Victims Lament Dearth of Basic Amenities at IDPs Camps

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Victims of this year’s flooding in Kogi State are asking the National Emergency Management Agency (NEMA) and the Federal Government to ensure relief materials meant for those affected are taken to the Internally Displaced Persons (IDPs) camps and distributed to the direct beneficiaries.

A victim, Salihu Idris, taking refuge at the Kotonkarfe IDPs camp, said when there are middlemen in the distribution of relief materials, most of them end up not reaching the victims.

He accused government officials of sharp practises, saying when Governor Yahaya Bello visited last week, he made a donation of N3million, but only N100, 000 reach them, adding that when it was shared, some households in the camp ended up in getting only N500.

Another victim, Ismail Salihu, warned government officials to fear God and stop diverting what is meant for helpless victims of the flood, just as Idris Abdulmumuni from Akpaku village, lamented: “The flood destroyed my rice farms. I had 10 hectares. I also lost my maize, potatoes and okra farms to the flood. I couldn’t harvest anything.

“Since we were displaced and we came to this camp on September 7, we have been suffering. The local government is supposed to help us with some things, but they are not doing it.”

He bemoaned lack of nets that would have helped them to catch fish, adding: “We don’t have money to buy nets, so that we will be able to enter the water to at least catch that we can eat at this critical point.

“The livestock we were rearing, such as cows, goats, sheep and fowls were all destroyed.”

Abdulmumuni said the flood took them unawares and as such, they could not evacuate those livestock, more so as they had no money to hire engine boats to evacuate them, noting: “I only managed to escape with my family members using my own small wooden boat. For now, no help has come to us from either the state or federal government.

“The issue is that sometimes when they release relief materials for victims affected by flood, government officials in charge often divert them.

“We want government to help us with foodstuffs, clinic and drugs, so that we can feed and also have access to treatment. Lack of food and drugs will worsen our situation in the camp.”

He continued: “If nothing is done to assist the victims, it can lead to many people developing hypertension due to excessive thinking. As I am talking to you now, I have not eaten anything today, as the food we brought from home has been exhausted.

“We need government to help us with bags of sachet water. We are forced to be drinking water from the flooded river, since there is no other source of potable water.”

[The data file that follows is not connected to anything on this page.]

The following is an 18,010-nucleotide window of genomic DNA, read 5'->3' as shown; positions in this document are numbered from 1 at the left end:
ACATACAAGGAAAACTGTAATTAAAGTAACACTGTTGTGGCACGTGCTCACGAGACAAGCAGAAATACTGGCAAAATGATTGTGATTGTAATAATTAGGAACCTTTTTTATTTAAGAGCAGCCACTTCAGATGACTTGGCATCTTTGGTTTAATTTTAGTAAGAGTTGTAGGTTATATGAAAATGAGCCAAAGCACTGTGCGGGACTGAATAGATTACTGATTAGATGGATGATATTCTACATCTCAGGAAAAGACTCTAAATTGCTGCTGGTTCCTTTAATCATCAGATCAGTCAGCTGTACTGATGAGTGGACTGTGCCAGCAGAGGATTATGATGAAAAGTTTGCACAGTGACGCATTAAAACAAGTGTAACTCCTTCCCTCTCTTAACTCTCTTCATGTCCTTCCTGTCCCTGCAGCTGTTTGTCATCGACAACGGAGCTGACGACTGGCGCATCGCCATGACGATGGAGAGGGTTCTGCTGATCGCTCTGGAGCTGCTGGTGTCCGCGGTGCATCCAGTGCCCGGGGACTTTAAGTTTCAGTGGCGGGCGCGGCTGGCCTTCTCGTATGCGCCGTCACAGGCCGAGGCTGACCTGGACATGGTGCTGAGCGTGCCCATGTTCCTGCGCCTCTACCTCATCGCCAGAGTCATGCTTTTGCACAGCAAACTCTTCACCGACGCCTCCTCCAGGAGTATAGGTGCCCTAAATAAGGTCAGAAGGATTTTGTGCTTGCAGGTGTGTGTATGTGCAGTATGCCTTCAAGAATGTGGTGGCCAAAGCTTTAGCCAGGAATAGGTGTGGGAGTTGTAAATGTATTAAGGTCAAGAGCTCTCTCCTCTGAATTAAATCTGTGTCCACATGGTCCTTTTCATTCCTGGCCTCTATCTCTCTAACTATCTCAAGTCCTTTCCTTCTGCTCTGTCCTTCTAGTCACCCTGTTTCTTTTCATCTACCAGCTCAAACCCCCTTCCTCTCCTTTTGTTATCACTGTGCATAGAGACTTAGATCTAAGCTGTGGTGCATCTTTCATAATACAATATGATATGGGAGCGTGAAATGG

He said soldier providing security in the camp usually assist them with some bags of sachet water, which is not enough for the large population in the camp.

“You can imagine that soldiers are the ones showing us human kindness with bags of water between 10 to 20 bags every day. That is what we have been managing. We are praying that God will touch the government and other philanthropic organisations to come to our aid.”

Another victim, Abubakar Musa, who said he has two wives and nine children, disclosed that the flood destroyed all their crops and farmlands.

He stated: “My rice, maize and cassava farms were destroyed. It is the farm that has been our means of livelihood. The little food we managed to bring to the camp has been exhausted and we are now left with nothing. There is hunger in the camp.

“We don’t have nets, mattresses and blankets. We also have challenges with place of convenience and where to take our bath. Our women cannot take their baths in the afternoon except in the night.”

A community leader in Akpaku, Idris Ahmadu, said since the flood displaced them from their ancestral home, life has not been easy for them in the camp.

“We are suffering a lot in this camp. The water destroyed our crops and submerged our farmlands. We don’t have food at the camp. There is a portion of land our emir allocated to us, which we want the government to assist us to build structures, so that we can relocate from the flood plains.

“Our local government administrator advised that we should not drink water from the flooded river, but we had no option than to drink the water, since we don’t have any means of getting potable water.

“It is only the soldiers that have been helping us with some bags of sachet water. Our children are falling sick,” he lamented.

Fatima Abdullahi said women in the camp were going through lots of challenges, especially in terms of feeding of their children.

She explained: “Our husbands are farmers and fishermen, but the flood has affected their occupation.”

For Maimuna Salihu, how to survive with her children is the biggest challenge, adding: “Many of our children are falling sick and we don’t have money to treat them.”

Credit: Guardian

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